Wallsend in 1963 by Colin Jones. If you are a young photographer who is just starting out remember to photograph the ordinary things in life, eventually time will make them extraordinary.
Got this from my Twitter feed. Twitter is not only bile and stupidity. It depends who you are following. I follow some photoers. That they typically have different political opinions to me is, for me, a feature rather than a bug, because I see into other political minds.
I continue to read The Square and the Tower, and very good it is too, just like it says inside the front cover and on the back cover.
In the chapter about the Russian Revolution, appropriately entitled “The Plague”, we read (by which I mean that I read (on pages 214-5)) this:
It is now well known that fewer people were killed in the October Revolution than were killed in the shooting of Sergei Eisenstein’s tenth-anniversary film about it.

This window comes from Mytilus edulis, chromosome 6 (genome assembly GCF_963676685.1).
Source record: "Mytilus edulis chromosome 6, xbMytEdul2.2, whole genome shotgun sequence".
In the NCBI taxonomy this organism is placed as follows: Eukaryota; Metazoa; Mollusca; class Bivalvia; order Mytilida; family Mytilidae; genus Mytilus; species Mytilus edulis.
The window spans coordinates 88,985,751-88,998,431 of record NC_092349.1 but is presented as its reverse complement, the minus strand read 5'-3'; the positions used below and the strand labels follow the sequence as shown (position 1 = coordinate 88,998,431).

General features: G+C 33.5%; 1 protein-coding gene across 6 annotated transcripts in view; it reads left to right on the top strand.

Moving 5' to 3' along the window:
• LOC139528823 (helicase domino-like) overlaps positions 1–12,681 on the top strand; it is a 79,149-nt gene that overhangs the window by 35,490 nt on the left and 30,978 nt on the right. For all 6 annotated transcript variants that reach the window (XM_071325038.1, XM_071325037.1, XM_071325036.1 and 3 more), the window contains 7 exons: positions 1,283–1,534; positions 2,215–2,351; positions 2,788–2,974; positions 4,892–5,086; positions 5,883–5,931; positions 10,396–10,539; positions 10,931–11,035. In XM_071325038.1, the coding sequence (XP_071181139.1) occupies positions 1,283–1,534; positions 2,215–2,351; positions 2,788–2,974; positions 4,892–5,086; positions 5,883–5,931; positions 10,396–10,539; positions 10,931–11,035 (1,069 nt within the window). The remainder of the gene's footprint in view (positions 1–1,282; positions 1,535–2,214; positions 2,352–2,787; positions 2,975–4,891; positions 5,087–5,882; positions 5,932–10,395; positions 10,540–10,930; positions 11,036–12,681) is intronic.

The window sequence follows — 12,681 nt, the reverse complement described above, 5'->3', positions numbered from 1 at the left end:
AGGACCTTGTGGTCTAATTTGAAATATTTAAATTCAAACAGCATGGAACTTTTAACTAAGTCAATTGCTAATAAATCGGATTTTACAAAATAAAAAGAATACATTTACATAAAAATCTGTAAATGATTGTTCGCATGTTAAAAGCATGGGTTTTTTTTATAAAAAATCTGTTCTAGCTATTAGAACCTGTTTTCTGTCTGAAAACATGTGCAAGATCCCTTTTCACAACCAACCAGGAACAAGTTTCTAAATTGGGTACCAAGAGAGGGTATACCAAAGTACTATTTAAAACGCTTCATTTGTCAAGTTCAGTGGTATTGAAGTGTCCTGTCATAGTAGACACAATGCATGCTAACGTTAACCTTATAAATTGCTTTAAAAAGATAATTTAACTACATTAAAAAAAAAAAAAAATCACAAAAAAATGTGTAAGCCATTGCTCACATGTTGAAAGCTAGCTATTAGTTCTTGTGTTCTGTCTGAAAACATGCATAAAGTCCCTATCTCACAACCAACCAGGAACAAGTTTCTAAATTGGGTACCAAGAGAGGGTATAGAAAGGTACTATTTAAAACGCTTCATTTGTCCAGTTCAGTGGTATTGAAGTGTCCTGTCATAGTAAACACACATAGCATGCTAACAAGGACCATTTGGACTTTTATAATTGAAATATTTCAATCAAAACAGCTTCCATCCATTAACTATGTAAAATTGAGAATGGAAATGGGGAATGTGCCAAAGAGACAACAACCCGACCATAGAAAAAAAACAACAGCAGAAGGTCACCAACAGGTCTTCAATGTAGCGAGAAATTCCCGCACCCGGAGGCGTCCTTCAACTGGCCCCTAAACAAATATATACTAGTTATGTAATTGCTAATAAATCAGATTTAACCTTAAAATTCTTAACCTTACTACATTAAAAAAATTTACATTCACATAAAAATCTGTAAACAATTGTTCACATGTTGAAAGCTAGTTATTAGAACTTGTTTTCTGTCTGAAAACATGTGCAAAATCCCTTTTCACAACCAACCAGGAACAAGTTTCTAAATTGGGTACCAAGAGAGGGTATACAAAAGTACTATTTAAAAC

Well, this may now be “well-known”, but I did not know it.
Not that this makes the event insignificant. After it, the “plague” spread with astonishing speed.
Only amongst the vast peasantry and the Cossacks did the Bolsheviks lack leaders – which helps explain therapid descent of Russia into an urban-rural civil war in the course of 1918. Essentially, the Bolshevik virus travelled by train and telegraph; and literate soldiers; sailors and workers were the most susceptible to it.
That literacy was at the heart of the Bolshevik story is something that I did know.
I have been reading Niall Ferguson’s The Square and the Tower, and so far am enjoying it. It’s about how historians have tended to emphasise the impact of orderly hierarchies because these leave big paper trails, and to neglect less orderly networks, because these leave less of a paper trail. Yet, networks clearly matter a lot, even if, as Ferguson points out, networks are not necessarily benign in their impact.